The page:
To those unfamiliar with this blog, this is a cathartic narrative of my numerous experiences in battling parental alienation. See here for a definition of parental alienation.
In writing these numerous posts I tend to veer away from going into too much detail of the numerous conversations I have with services and so called “professionals” as most are uninteresting and tedious to read.
“If we can’t laugh in the face of adversity when can we?”
However very recently I received an email from a ‘professional’ that works at my children’s school. This was in response to a request for help I have been making since May this year. I wish to share these comments with others for two reasons. The sheer astounding nature of the comments made and ironically, for entertainment purposes. If we can’t laugh in the face of adversity when can we?
But first if I may l would like to give the reader some context. Unknown to me at the time, sometime last year my ex went to my children’s school and made a number of false allegations against me. The school were led to believe that following our separation, my whereabouts were not known and that I had abandoned my children and no longer wanted anything to do with any of them. For extra drama it had also been reported to the school that I had stolen the family savings. Suffice to say, none of these claims are true.
However this is the nature of parental alienation. Such seeds of negativity planted in the minds of ‘the right people’ are an invaluable tool for the alienating parent. These ‘claims’ aid and support the alienating parent in tarnishing and undermining the character and reputation of the targeted parent. So, lo and behold when I approached the school to request help for my children they were and still are cold, clinical and aloof. Their approach, they claim is to ‘remain impartial.’
During one of several visits to the school last year I engaged in a lengthy conversation with the ‘professional’ who is the subject of this article. In the interests of maintaining a level of both professionalism and confidentiality I will hence forth refer to this ‘professional’ as Ms Clown. I opened the conversation by talking about the nature of parental alienation. Ms Clown however immediately attempted to challenge my understanding of parental alienation by firmly informing me that “we must be careful when talking about parental alienation!”
During the same conversation Ms Clown disclosed to me that my ex had actually made the false claims to her in person. Bingo! I thought to myself. What a valuable nugget of information. Since then I have been politely but relentlessly asking Ms Clown for a written statement regarding my ex’s false allegations made to Ms Clown.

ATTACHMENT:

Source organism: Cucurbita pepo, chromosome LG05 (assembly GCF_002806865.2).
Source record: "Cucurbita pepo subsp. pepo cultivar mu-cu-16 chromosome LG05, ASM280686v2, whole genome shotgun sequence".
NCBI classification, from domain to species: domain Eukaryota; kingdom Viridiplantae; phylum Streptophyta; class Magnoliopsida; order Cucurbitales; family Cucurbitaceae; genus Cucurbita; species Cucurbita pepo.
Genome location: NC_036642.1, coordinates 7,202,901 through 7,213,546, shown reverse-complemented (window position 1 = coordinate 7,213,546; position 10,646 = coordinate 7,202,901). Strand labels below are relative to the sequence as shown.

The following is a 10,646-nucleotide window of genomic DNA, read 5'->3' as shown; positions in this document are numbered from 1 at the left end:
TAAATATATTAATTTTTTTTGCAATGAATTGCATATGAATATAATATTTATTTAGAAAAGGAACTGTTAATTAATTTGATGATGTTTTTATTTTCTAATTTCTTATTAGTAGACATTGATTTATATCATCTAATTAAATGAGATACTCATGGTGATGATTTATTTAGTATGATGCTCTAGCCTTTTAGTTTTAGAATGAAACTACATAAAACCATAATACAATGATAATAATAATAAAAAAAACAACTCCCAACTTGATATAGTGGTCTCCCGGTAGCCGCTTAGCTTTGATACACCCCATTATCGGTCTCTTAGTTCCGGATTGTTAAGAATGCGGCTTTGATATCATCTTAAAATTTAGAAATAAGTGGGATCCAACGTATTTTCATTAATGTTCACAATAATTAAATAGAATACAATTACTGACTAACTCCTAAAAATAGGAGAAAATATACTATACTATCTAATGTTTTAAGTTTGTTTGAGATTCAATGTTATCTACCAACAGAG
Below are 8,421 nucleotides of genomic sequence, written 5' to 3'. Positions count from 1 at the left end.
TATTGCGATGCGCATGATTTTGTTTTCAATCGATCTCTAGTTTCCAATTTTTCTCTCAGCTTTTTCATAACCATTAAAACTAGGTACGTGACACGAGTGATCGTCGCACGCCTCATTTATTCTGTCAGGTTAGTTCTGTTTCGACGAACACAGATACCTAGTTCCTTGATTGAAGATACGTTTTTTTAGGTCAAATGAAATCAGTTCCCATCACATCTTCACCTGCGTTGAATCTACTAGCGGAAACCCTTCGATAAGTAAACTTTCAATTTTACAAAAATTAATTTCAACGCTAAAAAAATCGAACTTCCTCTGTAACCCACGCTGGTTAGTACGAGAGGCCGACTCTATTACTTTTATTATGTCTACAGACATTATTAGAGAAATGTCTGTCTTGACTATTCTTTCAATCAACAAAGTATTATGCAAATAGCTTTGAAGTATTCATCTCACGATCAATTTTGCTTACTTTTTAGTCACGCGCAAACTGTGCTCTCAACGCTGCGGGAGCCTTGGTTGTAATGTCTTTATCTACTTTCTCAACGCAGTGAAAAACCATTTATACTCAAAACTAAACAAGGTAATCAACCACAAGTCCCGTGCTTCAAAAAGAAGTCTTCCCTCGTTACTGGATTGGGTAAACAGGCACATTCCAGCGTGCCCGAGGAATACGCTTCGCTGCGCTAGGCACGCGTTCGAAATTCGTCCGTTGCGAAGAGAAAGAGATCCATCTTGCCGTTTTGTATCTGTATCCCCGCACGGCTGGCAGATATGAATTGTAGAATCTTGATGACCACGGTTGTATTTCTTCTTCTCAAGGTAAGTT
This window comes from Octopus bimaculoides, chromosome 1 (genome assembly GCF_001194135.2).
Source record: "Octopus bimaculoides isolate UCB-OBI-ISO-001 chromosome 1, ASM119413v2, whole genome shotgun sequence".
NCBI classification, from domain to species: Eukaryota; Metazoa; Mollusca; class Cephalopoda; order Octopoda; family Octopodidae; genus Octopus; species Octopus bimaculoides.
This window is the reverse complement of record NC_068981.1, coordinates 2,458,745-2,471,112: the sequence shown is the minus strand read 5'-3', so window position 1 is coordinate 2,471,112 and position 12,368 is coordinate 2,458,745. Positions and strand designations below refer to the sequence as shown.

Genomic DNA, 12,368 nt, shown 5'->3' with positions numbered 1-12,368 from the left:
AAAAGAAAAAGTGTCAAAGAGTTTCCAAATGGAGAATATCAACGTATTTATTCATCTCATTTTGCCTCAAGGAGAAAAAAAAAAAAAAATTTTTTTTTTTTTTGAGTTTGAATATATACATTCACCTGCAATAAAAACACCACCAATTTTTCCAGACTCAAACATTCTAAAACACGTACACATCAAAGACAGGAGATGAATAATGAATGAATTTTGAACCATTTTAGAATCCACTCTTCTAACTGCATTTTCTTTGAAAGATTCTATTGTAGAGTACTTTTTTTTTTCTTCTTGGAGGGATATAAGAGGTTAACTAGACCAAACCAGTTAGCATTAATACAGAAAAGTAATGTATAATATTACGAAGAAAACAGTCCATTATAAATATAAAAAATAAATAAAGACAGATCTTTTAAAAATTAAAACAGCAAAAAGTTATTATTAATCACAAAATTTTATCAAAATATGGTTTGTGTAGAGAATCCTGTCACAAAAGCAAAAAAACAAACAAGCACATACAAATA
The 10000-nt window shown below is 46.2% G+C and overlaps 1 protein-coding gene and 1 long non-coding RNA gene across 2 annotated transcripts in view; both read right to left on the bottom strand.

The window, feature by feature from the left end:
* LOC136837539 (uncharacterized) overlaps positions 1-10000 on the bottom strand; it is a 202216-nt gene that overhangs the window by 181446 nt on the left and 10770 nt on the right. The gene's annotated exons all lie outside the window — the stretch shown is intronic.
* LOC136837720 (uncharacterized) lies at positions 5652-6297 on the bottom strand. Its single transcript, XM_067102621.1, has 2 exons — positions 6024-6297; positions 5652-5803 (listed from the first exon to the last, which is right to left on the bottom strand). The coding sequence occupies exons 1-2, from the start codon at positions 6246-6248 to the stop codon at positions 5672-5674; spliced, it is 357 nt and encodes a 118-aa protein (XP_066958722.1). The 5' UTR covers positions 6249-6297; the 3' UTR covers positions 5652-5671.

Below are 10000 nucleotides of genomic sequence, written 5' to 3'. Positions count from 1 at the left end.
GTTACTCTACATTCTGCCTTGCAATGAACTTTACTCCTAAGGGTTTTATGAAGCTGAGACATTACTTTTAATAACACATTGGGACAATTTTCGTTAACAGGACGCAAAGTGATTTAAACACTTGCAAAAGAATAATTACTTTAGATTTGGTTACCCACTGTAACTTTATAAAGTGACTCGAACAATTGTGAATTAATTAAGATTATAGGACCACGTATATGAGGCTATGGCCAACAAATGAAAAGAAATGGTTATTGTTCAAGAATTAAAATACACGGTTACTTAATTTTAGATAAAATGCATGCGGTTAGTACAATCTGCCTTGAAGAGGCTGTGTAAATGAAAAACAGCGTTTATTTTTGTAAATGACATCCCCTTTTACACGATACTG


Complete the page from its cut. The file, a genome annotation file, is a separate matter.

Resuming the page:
Unsusprisingly Ms Clown has ignored my numerous emails over the last couple of months. In response to this lack of reply I took a somewhat firmer and evidenced based approach. I challenged the school’s lack of support for my children in attempting to minimise the emotional abuse being inflicted on them. I also politely and appropriately highlighted the school’s lack of knowledge of both emotional abuse and parental alienation.
The following is an excerpt from Ms Clown’s reply to my above mentioned comments:
“With T’s (my son, aged 11) permission, I passed on his wishes and feelings to you, which clearly stated he did not want contact with you, and that this was his own choice and not a decision made for him by his mother.” This was Ms Clown’s attempt to reassure me that she had been giving me appropriate help and support, as per my requests. Ms Clown appears very confident in her judgement that this was T’s own choice and “not a decision made for him by his mother.” At this point I would like to point out that somewhat remarkably Ms Clown is actually the Mental Health Liaison worker for all the schools in the local area.
With regards to her above comment, she clearly felt that she had not highlighted her ignorance of parental alienation enough. Therefore she then went on to make the following comment. “I hope you are able to resolve your feelings of parental alienation.”
“Please Ms Clown there’s no need to go on and make yourself look even more stupid!”
I know what some readers may be thinking. “It’s okay Ms Clown, we now understand how ignorant you are of parental alienation. Please Ms Clown there’s no need to go on and make yourself look even more stupid!” But no, she did not stop there! She was absolutely determined to provide further evidence of her complete lack of comprehension regarding parental alienation with the following comment:
“T (my son) was clearly upset about some of the things that had allegedly happened, for which he was encouraged to keep an open mind and to be aware of being drawn into adult issues. I feel this must have been understandably very difficult to hear and seems to have further fuelled your thoughts that his mother is preventing the contact.”
In terms of entertainment value this last comment is my absolute favourite. Ms Clown appears to be astoundingly comfortable making such a flippant and biased assumption that her handing over of such information to me is “fuelling my thoughts that his mother is preventing the contact.”
Well, what more can I say? She has certainly put a lot of work into convincing me that she knows absolutely nothing about parental alienation. It’s a shame that such a work ethic can not be employed supporting my children who are being emotionally abused on a daily basis at home by their very own mother.
The Lebanese-American financier Ziad K. Abdelnour once said, “Always remember, rumours are carried by haters, spread by fools, and accepted by idiots.”
I am an alienated parent of three. Part-time psychiatric nurse, part-time writer. I am also an online activist against parental alienation. I use my knowledge of mental health and lived experience of parental alienation to promote awareness of parental alienation.